Keep Calm, and Follow Jesus

Homily at St Philip Evans, for the 33rd Sunday of Ordinary Time

kc1We live in uncertain times. By a small majority, the UK voted to leave the European Union, but no-one quite knows how that’s going to work out.

America has just elected Donald Trump as its president and that too will lead to a time of change.

On this weekend of Remembrance, we recall that 100 years ago, Britain was at war with Germany and her allies. That war was won, but more conflict followed. Sixty years ago, during the Second World War, British civil servants had to prepare for the worst. What if Britain suffered a heavy Nazi bombardment? A series of advisory posters was prepared, but never used. Now, with the safety of half a century between us and the danger, those posters have seen the light of day, and been reproduced on everything from T-shirts to mugs. The words of wisdom? “Keep Calm and Carry On.”

We human beings are good at worrying. Have you noticed how most of the things we give energy to worrying about, never actually happen?

Each of today’s readings is an invitation, in its own way, to keep calm and follow Jesus.

The prophet Malachi speaks of a Day of Judgment coming as a burning fire – but for those who love God, it will be a healing light.

St Paul warned the busybodies in Thessalonica not to get over-excited about what other Christian believers were doing but, well, to keep calm and carry on!

In Jesus’ own time, in the face of a changing world, the Lord said: “Do not be frightened. Your endurance will win you your lives.”

It’s not only the Bible which urges us to avoid worry and fear. The Hitch-Hiker’s Guide to the Galaxy offered similar advice in an even more pithy form: the words “Don’t Panic!” – written in big friendly letters on the front cover.

How, then, can we keep calm and follow Jesus? Another word for a follower is a “disciple”, which comes from the Latin word for “learner”. How do we “sit at the feet of Jesus” to understand his teachings better?

During our Parish Mission, we had daily opportunities to explore our faith. Each morning, a different member of the Mission Team shared the story of how they came to faith. On the evenings of the Celebration Week, through the spoken word and through movement, we were given a deeper teaching than we have time for in the homily at Sunday Mass.

It’s unusual to have a whole week of such events in our parish, and that won’t happen again for a generation. But it’s normal for a community of Christians to take time once a week, once a fortnight, or at least once a month, to explore more deeply what the Bible says or what our Church teaches. The Mission was called “Great Expectations”. God expects, and your Parish Priest expects, that each one of us will take time at least once a month to explore our faith and to connect with other members of our community beyond the limited social contact we have by attending Mass.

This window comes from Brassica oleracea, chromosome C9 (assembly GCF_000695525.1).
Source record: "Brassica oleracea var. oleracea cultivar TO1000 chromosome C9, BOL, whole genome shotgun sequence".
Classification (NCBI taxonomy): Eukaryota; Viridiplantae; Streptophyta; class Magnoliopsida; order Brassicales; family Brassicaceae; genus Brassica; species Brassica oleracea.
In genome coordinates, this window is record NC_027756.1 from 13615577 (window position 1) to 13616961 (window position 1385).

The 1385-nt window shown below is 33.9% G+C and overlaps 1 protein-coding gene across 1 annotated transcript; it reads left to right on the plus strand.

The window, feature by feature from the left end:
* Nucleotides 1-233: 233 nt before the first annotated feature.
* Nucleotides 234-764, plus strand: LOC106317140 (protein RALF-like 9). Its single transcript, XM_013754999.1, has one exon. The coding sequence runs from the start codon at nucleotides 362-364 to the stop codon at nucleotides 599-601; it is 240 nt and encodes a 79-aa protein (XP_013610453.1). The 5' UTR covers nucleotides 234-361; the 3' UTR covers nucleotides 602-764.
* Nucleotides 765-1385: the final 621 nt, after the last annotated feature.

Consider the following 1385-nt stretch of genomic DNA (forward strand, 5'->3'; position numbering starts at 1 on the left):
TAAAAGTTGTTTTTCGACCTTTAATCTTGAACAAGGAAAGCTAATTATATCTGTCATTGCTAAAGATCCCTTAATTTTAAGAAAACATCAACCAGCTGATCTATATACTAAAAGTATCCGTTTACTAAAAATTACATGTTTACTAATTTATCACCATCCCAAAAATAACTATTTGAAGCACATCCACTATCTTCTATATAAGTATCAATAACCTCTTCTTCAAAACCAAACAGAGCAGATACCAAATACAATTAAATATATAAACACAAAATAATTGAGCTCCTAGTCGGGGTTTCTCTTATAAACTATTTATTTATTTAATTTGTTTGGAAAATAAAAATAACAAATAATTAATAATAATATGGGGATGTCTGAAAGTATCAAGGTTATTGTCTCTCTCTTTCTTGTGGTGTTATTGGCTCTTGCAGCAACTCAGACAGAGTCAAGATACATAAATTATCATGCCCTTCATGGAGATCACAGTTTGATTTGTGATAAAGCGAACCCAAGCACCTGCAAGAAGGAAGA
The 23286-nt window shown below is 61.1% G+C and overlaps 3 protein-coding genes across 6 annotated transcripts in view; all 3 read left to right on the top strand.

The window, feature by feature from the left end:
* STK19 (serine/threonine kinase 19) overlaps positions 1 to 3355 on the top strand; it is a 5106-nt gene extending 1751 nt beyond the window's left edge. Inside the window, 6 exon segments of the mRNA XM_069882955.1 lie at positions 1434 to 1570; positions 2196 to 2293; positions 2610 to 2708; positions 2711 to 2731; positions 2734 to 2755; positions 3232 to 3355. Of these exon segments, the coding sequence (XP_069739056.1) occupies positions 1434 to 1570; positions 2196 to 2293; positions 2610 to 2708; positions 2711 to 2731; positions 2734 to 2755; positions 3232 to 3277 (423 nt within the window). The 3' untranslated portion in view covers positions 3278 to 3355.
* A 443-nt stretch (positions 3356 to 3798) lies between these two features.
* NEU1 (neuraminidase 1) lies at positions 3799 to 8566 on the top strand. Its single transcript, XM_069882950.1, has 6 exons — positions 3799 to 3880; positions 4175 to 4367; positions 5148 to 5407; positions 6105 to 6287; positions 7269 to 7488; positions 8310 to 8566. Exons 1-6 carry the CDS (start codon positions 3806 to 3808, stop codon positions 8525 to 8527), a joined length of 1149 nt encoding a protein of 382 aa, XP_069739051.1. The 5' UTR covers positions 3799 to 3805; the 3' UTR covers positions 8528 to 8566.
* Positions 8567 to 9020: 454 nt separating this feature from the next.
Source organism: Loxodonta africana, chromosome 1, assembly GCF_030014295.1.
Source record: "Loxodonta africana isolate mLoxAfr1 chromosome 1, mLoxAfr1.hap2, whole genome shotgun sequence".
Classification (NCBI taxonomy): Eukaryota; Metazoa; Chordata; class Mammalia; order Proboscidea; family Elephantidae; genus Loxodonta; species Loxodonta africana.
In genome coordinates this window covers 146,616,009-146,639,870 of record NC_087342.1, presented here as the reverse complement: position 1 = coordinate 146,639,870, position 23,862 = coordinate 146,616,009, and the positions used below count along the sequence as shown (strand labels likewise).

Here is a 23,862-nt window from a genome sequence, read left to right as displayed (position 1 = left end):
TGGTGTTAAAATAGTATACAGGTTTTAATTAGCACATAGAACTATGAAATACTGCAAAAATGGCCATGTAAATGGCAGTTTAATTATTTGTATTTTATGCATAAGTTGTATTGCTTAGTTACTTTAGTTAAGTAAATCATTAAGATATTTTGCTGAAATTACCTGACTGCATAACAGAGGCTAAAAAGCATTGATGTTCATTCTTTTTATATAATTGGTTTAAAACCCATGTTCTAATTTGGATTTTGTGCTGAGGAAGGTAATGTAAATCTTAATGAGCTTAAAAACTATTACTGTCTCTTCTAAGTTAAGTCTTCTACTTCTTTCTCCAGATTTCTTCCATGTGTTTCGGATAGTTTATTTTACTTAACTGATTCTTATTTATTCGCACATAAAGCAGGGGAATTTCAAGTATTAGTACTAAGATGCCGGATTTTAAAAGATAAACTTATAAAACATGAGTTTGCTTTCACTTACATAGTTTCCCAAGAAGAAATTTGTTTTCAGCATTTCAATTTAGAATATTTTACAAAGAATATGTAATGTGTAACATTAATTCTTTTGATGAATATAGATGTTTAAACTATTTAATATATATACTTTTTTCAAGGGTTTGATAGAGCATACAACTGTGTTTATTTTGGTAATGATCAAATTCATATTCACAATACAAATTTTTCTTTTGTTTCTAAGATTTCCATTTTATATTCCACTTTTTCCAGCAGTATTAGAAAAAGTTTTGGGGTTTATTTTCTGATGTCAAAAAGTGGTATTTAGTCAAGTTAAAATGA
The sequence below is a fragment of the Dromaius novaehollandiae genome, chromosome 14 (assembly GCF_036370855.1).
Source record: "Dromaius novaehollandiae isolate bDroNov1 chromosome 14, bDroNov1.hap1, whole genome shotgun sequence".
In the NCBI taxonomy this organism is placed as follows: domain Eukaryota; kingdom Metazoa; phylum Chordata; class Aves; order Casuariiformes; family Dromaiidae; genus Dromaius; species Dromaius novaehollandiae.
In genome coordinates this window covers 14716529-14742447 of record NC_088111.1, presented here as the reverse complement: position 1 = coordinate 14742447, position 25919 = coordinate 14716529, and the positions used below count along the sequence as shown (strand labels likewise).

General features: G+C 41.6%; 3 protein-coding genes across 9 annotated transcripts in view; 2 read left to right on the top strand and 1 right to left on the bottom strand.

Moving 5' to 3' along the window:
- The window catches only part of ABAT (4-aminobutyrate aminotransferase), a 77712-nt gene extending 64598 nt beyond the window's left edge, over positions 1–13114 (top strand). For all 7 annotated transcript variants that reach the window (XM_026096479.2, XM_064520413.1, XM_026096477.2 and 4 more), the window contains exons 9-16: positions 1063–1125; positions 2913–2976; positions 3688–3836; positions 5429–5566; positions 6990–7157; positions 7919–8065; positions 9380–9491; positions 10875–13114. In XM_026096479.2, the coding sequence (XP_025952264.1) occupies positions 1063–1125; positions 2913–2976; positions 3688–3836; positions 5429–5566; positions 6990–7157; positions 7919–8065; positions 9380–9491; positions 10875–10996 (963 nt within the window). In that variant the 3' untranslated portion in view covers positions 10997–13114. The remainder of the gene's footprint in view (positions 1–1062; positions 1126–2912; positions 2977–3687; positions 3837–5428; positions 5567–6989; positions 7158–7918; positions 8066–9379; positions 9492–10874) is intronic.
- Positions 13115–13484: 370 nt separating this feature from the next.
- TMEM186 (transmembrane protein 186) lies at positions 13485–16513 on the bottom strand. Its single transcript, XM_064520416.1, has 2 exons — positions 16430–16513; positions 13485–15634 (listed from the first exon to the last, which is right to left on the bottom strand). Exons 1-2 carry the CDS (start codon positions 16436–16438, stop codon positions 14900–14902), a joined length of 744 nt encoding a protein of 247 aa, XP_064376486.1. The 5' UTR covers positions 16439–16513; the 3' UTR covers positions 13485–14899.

One way of exploring faith is through an Alpha Course. We’re going to run an Alpha weekly on Tuesday evenings from early January. If you’d like to find out more about that, and especially if you are willing to help with the practical side, there’s a meeting in the Small Hall this Tuesday evening.

Not everyone is able to make the time for a weekly commitment, so as well as Alpha, we will soon begin running “Connect & Explore” groups. When will these run? Mornings, afternoons or evenings? Weekly, monthly, fortnightly? That depends on you. I have some survey forms for everyone willing to get involved. Some of you already filled them in earlier this week, but the altar servers will bring them now to anyone who needs one.

There’s a story about a saint, perhaps it was Saint Francis, who was busy sweeping the floor of his churchyard, when a rumour spread around the town that Jesus was going to come back in one hour. Some of the villagers rushed to confession. Others went to make peace with their enemies. Still others sank to their knees to spend the last hour of their lives in deep prayer. But Saint Francis? He just carried on sweeping the floor, comfortable in the knowledge that he was already living his life in the way the Lord expected.

This weekend we remember those who gave their tomorrow for our today, and we offer prayers for their souls.

But let’s also remember the One who laid down his life for us and invited us to follow him. In an uncertain world, the very best thing we can do is stay close to Jesus. We do that through prayer, through serving Him in the poor – and by gathering to explore his teachings. As long as our life is in balance on that score, we have nothing to fear. In short, let’s remember that our Heavenly Father has sent his Beloved Son and asked us to listen to him. Let’s “Keep Calm, and Follow Jesus.”